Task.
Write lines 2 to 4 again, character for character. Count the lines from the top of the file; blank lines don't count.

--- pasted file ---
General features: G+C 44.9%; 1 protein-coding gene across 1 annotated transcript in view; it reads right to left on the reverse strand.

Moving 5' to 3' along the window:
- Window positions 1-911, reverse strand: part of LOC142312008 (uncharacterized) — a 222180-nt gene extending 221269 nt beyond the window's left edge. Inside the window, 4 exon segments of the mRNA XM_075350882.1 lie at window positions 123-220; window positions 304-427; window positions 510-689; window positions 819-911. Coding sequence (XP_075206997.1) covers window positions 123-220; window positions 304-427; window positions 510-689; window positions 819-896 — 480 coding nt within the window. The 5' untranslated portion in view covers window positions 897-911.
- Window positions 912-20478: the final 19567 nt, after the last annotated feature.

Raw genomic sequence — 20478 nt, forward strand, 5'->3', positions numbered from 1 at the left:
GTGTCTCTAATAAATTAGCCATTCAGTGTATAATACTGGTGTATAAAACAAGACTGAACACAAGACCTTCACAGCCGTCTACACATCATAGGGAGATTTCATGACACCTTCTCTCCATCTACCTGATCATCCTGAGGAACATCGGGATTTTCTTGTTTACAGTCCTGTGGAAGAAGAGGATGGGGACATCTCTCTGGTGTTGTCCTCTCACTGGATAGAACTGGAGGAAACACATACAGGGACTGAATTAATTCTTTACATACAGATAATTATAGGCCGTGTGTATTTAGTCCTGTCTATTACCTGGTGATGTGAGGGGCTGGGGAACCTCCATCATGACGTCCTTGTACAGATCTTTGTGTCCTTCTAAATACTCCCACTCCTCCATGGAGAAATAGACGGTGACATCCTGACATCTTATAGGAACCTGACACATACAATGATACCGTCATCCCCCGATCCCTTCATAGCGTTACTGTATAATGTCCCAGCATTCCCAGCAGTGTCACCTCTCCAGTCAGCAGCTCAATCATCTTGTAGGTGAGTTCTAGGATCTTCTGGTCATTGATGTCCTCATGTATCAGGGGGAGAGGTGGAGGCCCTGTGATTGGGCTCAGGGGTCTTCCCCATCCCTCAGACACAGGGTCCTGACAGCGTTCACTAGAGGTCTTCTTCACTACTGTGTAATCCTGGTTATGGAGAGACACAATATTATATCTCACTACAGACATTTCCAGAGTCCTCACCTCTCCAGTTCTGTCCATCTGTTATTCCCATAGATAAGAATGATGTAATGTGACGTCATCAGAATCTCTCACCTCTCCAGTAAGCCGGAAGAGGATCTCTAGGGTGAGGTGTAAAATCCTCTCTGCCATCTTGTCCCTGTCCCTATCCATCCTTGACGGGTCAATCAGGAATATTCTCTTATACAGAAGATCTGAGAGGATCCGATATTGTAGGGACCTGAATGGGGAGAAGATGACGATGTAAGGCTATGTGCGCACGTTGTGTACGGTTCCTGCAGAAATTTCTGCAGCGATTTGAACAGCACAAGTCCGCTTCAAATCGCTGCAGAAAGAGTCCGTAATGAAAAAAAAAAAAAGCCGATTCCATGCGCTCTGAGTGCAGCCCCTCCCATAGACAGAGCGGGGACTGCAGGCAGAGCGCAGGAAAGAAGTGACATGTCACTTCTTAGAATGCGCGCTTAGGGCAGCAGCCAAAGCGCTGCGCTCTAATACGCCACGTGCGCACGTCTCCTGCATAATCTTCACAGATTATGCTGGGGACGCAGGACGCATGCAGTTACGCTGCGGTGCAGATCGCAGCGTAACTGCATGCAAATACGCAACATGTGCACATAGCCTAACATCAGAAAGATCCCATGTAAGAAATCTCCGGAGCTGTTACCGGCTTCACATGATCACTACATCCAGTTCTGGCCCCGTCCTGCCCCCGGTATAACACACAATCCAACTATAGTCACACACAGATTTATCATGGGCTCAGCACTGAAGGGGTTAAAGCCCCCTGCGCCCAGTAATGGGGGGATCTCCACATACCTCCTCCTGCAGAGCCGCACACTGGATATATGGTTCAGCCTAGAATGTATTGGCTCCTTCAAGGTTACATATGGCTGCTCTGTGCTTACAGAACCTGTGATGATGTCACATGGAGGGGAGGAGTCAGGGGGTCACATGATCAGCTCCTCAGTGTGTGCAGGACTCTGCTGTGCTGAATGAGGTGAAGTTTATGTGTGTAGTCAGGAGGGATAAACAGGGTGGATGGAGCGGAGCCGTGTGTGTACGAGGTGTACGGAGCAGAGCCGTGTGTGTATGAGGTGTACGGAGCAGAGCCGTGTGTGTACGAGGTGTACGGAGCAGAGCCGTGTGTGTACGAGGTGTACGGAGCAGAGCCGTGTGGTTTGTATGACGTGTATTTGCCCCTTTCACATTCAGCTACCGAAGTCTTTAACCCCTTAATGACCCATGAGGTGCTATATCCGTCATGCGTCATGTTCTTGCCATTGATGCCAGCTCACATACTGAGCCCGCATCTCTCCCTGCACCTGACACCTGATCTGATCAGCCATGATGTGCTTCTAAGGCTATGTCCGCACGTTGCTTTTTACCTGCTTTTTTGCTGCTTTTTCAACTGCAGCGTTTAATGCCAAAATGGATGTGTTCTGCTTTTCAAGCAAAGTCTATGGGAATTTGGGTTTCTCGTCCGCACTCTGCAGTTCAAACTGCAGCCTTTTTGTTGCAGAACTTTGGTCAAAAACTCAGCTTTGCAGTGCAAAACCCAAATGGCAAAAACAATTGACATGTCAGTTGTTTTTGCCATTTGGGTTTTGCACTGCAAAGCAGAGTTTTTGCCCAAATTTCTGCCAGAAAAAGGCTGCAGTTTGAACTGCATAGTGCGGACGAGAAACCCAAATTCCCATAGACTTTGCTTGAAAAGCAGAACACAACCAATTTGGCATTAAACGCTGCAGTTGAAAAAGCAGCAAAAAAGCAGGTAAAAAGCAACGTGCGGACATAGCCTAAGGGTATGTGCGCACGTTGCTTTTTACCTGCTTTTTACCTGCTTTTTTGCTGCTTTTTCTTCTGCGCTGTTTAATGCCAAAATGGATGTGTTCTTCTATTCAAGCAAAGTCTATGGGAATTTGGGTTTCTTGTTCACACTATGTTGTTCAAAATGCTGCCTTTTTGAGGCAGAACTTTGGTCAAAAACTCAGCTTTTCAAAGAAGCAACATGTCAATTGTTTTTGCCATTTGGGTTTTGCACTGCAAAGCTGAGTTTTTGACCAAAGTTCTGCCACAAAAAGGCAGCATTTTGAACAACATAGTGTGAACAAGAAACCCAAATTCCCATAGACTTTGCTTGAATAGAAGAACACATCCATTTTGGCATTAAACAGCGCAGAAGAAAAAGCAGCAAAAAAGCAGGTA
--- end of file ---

Moving 5' to 3' along the window:
- Window positions 1-911, reverse strand: part of LOC142312008 (uncharacterized) — a 222180-nt gene extending 221269 nt beyond the window's left edge. Inside the window, 4 exon segments of the mRNA XM_075350882.1 lie at window positions 123-220; window positions 304-427; window positions 510-689; window positions 819-911. Coding sequence (XP_075206997.1) covers window positions 123-220; window positions 304-427; window positions 510-689; window positions 819-896 — 480 coding nt within the window. The 5' untranslated portion in view covers window positions 897-911.
- Window positions 912-20478: the final 19567 nt, after the last annotated feature.